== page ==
When Amazon Kendra was announced last year at re:Invent, I was initially excited. It solved a problem that had vexed me for ages: How do I search all of the various places where data winds up to surface the thing that I care about? Maybe it’s in Confluence, maybe it’s in Asana, maybe it’s in a Slack message, maybe it’s in my Twitter DMs, or maybe it’s in the least searchable thing of all, which is somehow Google Docs.

The lost opportunity of this service is that neither I nor companies similar to mine are going to find out any time soon.

Maybe Kendra can solve my search problem, maybe it can’t. But its unsuitability for my use case makes itself clear in the branding: “Amazon Kendra: Highly accurate and easy to use enterprise search service powered by machine learning.” 

The giveaway is in the use of two terms: *enterprise* and *machine learning*, which is a company’s not particularly subtle way of saying “bring money!” 

Sure enough, the pricing on this service is (in typical AWS fashion) incredibly hard to parse. But the Developer Edition starts at $2.50 an hour with some serious constraints, and the more durable Enterprise Edition costs $7 an hour. 

This means that, as a responsible user, you’re staring at a system that starts at $60K a year before you factor in all of the other weird billing dimensions (e.g., “$0.35 per hour per connector when syncing” means that whatever you think you’re going to pay, you’re going to guess wrong). 

For the target customer that this is aimed at, the price is immaterial compared to the value it delivers. They’re probably spending a couple of million or so a year on AWS services already, so Kendra solves an expensive problem while its cost disappears into the larger noise of the plethora of AWS services they’re already using.

I can’t help but view this as a lost opportunity.

Enterprises aren’t born enterprisey

Big companies are small companies that struck it lucky and happened to grow. In other words, tomorrow’s large enterprises are today’s scrappy startups. 

AWS knows this; it’s why they offer multiple onramps to virtually every AWS service. It’s why they shower startups with uncomfortable amounts of free credits under the auspices of the Activate program. And it’s why, with remarkably few exceptions, you can get started with virtually any AWS service without a lot of up front investment.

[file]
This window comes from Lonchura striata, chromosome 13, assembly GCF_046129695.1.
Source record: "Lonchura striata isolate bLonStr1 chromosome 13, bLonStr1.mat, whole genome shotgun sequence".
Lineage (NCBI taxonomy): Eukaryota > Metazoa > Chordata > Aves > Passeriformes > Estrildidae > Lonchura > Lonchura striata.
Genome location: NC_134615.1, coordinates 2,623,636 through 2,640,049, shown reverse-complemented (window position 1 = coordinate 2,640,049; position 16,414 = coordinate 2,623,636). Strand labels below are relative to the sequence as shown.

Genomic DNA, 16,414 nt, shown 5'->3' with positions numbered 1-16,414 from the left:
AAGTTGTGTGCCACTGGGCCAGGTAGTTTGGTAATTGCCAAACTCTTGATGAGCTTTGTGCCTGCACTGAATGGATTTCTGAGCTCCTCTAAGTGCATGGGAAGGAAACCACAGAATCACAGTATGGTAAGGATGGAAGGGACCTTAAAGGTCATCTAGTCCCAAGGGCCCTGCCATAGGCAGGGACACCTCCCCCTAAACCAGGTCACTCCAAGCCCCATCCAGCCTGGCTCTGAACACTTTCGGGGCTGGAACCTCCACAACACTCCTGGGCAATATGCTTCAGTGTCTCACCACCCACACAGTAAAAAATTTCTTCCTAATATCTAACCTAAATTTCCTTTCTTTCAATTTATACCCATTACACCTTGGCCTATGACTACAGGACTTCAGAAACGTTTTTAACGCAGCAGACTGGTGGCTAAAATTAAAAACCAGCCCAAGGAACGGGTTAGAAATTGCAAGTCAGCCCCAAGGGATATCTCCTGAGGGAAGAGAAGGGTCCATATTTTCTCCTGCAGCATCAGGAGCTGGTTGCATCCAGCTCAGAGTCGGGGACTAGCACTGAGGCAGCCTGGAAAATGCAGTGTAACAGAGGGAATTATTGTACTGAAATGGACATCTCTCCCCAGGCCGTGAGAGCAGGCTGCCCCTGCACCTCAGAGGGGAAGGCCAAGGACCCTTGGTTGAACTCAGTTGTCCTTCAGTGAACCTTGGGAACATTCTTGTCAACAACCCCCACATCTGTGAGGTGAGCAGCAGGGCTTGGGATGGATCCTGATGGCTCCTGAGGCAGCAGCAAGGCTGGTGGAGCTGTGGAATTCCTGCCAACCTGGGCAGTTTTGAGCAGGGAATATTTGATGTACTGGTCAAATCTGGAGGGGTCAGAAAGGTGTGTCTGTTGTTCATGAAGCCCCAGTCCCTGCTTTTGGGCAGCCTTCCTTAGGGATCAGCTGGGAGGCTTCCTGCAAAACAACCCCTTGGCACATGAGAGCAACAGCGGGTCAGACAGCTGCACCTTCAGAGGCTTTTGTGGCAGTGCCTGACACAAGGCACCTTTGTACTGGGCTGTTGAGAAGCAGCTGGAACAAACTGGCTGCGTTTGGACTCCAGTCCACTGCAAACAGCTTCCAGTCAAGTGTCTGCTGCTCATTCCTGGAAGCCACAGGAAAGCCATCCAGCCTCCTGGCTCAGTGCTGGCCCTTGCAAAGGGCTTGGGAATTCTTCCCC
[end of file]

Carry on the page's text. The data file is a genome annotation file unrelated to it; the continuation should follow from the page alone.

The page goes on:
Kendra, however, is one of the exceptions. 

What its model dictates is that there’s no “try it out for a bit and see if it meets your needs” other than the laughable 30-day free tier. This, in turn, means that Kendra will see adoption only in companies that fit a very specific profile—companies that have somehow managed to scale to a significant size without solving for the “where does our internal data live and how do we search through it” problem. 

Meanwhile, the smaller companies that are growing will see Kendra’s price point and deduce correctly that the Kendra target market is Not Them, and they’ll find another way to solve this problem.

The trouble here for Amazon is that when that small company grows, whatever other solution they find isn’t going to be ripped out and replaced just as soon as Kendra’s scale makes sense for them. Those alternate solutions will be made to scale, and now Kendra’s found itself forced into a “bake-off” scenario wherein they’re now competing with everything else in this space and an entrenched incumbent—when they could have had won the business years earlier by offering a far more straightforward onramp for small users.

Why leave out small customers intentionally?

The unstated goal of every AWS service is universal adoption. 

Most services have onramps that cost pennies and let customers experiment with them as they grow. You don’t grow to “millions and millions of customers” as AWS claims without having myriad ways for customers to leverage your offerings; not every customer starts with EC2, then plays with S3, then discovers RDS / DynamoDB / Route 53. 

There are many paths to AWS—and some lie squarely through corporate IT, struggling with data management problems that Kendra is very well-positioned to solve. 

Kendra’s lost opportunity

The problem I have with Kendra isn’t its pricing—although I am disappointed that I’m not the target market for something I’d love to use. 

My problem instead is that the use case for Kendra is defined down to a niche that only encompasses a small number of the possible adoption cases. In other words, the target market for Kendra is definitionally going to be “existing AWS customers above a certain size currently grappling with an information management problem.” 

That’s a fine target market, to be sure. But Kendra is interesting enough that it could be so much more than that; it could theoretically be a differentiated service that becomes the first one a company implemented.

This is a lost opportunity then—not to charge less but rather to experiment with alternative structures that let people “try before they buy” and reach a corporate IT buyer that historically may not ever have considered moving workloads to AWS. 

Kendra going forward

If the service works as promised, Kendra has the potential to be something transformative to enterprise search. We may very well see a future where it moves downmarket as the economics of the system change. 

I just hope it doesn’t become a niche service, relegated only to large existing AWS customers who just so happen to fit the customer profile. That would be a colossal disappointment.